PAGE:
But, your team deserves to be invested in, to have the learning opportunities you had, and to be elevated just as you were. It’s on you to define and get intentional about your own standards as a coach. This exercise is a good jumping off point:
Define what impact you want to have on the people who report to you
Write your new Job description and include your people responsibilities. Then, present it to your manager.
Identify what coaching commitments you want to make to your team.
Create micro-habits for coaching
Now that you’ve aligned to the value of being a coach and set some intentionality around your leadership role you still have the very real challenge of finding the time. In a start-up you have to wear all the hats. To highlight an example of what this looks like let’s take a look at Lily’s experience:
“At one point in my career I was the SVP of Strategy and I managed three departments (marketing, operations, and customer service). I had three department heads under me who I was supposed to help manage to do their job to the best of their ability, manage the teams under them, support them in their career growth, and work with the other leadership team members to develop the strategy of the business. Meanwhile, I was also writing SQL code to do my own analytics, developing materials for our board, writing marketing emails, and even working our customer service phones when we had a representative out.”
Context shifting in and out of multiple roles can be disorienting. I feel you. Instead of trying to do everything at once, think about your micro-habits. What are the small ways where you can show up for your team and their development? What are the commitments you want to make to yourself and to your team to allow for meaningful, quality interactions? Here are a few ideas from start-up leaders like you:
Make your 1:1’s really count: It can be tempting to use your 1:1 time simply for status updates. While that might be valuable for you - it does very little for the development of your team., Commit to being present in your 1:1’s: we’ve all fallen into the trap of answering slack messages or emails while in 1:1’s. This time should be sacred and you owe it to your team to be fully invested. Also, stop canceling those meetings. If you don’t have something to talk about and it makes you want to cancel, look at how you’re setting those meetings up and make them better;keep a list of discussion topics that you can constantly build upon so you will always have material
Create 15 minute buffers on meetings to allow for real-time coaching/feedback: If you are in meetings where someone on your team is going to do some driving (giving an internal presentation, speaking to clients, leading a team meeting, etc), pre-plan a debrief. It’s pretty easy to add 15 minutes to the end of the meeting to allow for a coaching opportunity.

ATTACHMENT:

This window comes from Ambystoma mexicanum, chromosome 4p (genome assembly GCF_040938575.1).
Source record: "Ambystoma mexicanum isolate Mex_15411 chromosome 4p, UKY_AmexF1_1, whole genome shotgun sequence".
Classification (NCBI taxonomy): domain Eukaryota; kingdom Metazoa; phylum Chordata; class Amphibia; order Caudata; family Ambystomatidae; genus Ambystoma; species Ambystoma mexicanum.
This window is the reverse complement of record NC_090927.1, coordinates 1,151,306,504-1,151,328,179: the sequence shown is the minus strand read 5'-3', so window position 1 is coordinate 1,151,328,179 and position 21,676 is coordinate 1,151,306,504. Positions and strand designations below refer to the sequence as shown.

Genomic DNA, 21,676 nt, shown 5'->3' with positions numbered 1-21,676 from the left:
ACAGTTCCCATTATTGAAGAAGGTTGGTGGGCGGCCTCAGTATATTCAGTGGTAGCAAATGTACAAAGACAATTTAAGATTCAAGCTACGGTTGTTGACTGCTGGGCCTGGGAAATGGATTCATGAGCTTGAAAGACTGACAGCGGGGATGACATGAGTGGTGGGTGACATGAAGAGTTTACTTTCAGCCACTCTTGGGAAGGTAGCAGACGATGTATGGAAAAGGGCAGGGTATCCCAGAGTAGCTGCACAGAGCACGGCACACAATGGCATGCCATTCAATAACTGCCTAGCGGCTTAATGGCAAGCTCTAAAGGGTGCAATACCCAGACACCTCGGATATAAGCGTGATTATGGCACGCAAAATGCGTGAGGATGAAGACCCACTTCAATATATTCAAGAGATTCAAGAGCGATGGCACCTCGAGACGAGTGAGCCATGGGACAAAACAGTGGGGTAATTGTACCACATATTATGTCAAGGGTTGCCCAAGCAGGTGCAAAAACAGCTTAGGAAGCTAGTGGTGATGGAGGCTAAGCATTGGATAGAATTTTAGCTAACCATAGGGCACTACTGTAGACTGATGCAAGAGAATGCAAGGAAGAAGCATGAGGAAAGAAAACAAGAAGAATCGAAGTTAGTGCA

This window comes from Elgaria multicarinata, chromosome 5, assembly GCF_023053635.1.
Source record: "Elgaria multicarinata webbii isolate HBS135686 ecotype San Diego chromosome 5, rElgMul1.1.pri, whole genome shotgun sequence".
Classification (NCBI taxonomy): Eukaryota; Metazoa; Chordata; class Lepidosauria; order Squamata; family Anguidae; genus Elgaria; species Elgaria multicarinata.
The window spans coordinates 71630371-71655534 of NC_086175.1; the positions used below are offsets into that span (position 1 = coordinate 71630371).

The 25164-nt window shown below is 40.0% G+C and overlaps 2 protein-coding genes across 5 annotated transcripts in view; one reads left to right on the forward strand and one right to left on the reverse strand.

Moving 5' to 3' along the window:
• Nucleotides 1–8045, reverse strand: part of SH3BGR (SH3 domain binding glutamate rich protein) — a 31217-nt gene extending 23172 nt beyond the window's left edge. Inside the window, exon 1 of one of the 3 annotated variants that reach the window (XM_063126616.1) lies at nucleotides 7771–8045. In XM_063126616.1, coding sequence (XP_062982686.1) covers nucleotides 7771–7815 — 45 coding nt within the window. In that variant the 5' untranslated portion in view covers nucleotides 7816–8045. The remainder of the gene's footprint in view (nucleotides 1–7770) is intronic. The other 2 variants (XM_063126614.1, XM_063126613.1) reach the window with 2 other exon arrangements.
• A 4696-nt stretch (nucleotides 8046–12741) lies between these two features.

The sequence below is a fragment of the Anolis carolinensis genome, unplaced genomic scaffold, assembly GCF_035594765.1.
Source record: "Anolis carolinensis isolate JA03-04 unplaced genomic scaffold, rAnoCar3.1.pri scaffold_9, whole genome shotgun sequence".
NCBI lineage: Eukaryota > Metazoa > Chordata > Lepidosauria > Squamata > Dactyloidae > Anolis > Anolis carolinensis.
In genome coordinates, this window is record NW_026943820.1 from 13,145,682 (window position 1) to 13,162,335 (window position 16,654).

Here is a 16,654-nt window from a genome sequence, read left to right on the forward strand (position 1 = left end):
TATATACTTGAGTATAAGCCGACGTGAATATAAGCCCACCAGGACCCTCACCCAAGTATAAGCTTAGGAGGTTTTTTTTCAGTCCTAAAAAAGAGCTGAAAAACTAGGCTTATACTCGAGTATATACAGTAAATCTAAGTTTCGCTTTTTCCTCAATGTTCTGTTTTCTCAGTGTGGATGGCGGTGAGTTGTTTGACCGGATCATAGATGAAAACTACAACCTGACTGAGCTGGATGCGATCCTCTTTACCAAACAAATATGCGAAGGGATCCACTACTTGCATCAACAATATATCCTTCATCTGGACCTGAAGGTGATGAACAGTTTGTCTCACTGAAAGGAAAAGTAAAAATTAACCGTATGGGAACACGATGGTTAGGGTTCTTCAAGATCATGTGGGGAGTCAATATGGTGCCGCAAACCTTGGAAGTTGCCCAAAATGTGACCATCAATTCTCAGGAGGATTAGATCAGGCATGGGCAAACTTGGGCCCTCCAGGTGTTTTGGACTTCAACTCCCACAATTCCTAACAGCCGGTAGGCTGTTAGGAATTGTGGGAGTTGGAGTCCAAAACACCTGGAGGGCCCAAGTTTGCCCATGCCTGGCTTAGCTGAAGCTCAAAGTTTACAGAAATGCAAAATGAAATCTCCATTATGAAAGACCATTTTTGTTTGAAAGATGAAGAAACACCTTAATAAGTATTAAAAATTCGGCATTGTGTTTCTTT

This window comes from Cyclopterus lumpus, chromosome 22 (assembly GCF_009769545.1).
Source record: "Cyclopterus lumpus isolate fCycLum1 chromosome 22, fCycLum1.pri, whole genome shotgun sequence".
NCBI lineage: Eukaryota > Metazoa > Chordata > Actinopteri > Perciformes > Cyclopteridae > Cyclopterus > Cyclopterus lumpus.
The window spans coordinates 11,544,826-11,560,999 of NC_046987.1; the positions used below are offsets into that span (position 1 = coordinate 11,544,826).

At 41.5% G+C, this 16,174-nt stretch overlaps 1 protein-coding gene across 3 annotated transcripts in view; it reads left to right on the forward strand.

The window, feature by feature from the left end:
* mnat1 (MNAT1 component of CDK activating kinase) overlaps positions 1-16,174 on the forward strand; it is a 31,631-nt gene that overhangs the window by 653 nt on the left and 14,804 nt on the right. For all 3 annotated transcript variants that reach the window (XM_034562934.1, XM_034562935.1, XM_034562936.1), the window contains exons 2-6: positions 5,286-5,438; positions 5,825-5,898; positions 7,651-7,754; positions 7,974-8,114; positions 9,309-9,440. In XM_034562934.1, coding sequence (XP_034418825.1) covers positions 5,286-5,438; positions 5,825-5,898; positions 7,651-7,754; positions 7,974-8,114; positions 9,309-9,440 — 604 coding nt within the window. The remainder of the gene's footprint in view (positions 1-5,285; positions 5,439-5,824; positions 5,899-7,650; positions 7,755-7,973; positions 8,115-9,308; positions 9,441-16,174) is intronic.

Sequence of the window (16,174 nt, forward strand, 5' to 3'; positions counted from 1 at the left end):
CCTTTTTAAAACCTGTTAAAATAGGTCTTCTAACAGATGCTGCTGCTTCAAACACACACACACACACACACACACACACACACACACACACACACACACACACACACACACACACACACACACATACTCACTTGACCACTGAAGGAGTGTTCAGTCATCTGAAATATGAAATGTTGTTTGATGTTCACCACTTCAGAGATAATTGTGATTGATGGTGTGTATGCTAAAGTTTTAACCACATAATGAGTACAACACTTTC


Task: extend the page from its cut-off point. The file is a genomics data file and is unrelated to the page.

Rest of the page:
Make personal check-ins part of your routine: make it a habit to Slack someone just to check-in on something personal. This is a great way to create trust and open the door for your team to tell you what they need.
Make career development a scheduled priority: dedicate one 1:1/month to career development conversations. Send some prompt questions in advance to spark meaningful reflection that will lead to an impactful conversation.
Cut yourself some slack
Know that even if you do all of this you’re still going to get it wrong sometimes. There will still be times in the business when your player responsibilities will occupy more of your time. The key is to be flexible with yourself and communicate with your team. The land of start-ups means never knowing what will be next, but if you commit to aligning to your values, getting intentional about how you show up, and do the small things for your people along the way, you’ve earned yourself a gold star that no one else is going to give you.
The role of a people leader is complex and nuanced and even more so in the ever-changing world of startups. It can also be the most impactful, rewarding role you take on in your career. Committing to the development and wellbeing of others is the type of role that connects us to a deeper, more meaningful purpose. It’s the type of work that will make you proud when you later reflect on the impact you had on those around you. And that type of impact is one that you make time for.